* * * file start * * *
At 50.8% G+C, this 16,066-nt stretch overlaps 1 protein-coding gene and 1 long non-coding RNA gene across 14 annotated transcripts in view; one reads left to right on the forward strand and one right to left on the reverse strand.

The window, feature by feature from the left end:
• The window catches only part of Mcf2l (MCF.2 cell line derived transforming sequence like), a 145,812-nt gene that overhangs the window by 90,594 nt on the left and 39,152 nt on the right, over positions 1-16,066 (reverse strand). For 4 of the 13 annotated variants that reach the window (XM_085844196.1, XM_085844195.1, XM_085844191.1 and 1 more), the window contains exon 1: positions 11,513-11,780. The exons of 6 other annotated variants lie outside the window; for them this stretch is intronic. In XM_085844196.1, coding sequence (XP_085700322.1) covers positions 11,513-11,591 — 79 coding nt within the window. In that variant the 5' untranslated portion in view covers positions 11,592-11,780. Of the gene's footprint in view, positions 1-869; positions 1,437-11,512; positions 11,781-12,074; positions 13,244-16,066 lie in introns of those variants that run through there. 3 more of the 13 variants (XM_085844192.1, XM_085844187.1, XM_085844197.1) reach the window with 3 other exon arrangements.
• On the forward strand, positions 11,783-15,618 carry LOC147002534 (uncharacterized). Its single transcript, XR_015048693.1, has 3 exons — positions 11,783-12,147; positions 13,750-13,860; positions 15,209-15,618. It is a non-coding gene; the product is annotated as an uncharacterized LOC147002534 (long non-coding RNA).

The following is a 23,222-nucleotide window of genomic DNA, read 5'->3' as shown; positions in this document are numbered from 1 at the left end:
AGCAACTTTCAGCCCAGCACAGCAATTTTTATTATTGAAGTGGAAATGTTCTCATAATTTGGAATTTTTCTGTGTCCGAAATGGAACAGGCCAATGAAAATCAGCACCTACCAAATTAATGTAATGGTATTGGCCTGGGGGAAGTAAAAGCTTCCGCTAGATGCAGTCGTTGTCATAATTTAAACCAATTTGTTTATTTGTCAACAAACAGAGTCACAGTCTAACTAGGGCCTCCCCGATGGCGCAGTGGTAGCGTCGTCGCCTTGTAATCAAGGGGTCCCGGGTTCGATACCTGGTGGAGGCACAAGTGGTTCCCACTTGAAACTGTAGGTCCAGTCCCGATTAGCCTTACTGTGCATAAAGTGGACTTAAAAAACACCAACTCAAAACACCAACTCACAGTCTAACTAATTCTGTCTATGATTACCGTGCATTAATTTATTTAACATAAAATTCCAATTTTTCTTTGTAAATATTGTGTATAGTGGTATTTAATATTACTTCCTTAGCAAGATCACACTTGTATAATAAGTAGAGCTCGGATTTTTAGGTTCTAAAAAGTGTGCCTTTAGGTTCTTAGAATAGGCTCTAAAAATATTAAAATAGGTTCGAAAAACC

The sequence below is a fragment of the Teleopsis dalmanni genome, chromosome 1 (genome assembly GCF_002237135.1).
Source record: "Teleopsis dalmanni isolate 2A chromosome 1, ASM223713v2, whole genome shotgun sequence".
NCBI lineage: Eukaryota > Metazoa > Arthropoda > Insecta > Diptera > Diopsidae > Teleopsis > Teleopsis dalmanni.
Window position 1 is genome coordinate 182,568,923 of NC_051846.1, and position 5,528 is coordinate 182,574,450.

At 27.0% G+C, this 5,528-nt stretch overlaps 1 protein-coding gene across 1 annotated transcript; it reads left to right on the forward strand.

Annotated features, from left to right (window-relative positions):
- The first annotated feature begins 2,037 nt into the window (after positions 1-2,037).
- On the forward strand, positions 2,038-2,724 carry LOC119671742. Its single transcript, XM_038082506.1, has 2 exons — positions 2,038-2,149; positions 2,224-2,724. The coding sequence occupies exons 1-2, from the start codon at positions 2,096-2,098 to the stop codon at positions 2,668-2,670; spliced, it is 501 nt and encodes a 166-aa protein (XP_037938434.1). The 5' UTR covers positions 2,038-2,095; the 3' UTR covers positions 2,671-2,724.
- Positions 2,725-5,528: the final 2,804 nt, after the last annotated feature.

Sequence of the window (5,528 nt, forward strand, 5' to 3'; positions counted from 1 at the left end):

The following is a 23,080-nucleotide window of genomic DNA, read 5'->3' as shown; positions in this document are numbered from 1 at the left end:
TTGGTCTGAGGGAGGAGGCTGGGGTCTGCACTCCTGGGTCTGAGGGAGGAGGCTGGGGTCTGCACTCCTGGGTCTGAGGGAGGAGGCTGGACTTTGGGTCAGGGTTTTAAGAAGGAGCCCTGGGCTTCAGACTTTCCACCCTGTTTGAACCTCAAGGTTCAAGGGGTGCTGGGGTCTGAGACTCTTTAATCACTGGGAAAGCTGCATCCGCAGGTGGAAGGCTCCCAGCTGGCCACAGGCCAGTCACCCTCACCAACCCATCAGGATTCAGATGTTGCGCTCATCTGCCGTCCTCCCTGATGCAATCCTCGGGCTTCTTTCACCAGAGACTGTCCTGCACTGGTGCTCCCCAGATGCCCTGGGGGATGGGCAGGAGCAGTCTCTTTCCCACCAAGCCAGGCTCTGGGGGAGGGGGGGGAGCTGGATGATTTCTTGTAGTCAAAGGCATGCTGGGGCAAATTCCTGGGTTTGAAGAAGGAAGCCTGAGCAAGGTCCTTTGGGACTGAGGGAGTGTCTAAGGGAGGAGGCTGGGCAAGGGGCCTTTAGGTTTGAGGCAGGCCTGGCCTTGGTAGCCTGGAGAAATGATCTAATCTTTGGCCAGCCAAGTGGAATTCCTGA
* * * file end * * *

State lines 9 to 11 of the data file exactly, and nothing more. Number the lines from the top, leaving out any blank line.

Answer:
NCBI lineage: Eukaryota > Metazoa > Arthropoda > Insecta > Diptera > Diopsidae > Teleopsis > Teleopsis dalmanni.
Window position 1 is genome coordinate 182,568,923 of NC_051846.1, and position 5,528 is coordinate 182,574,450.

At 27.0% G+C, this 5,528-nt stretch overlaps 1 protein-coding gene across 1 annotated transcript; it reads left to right on the forward strand.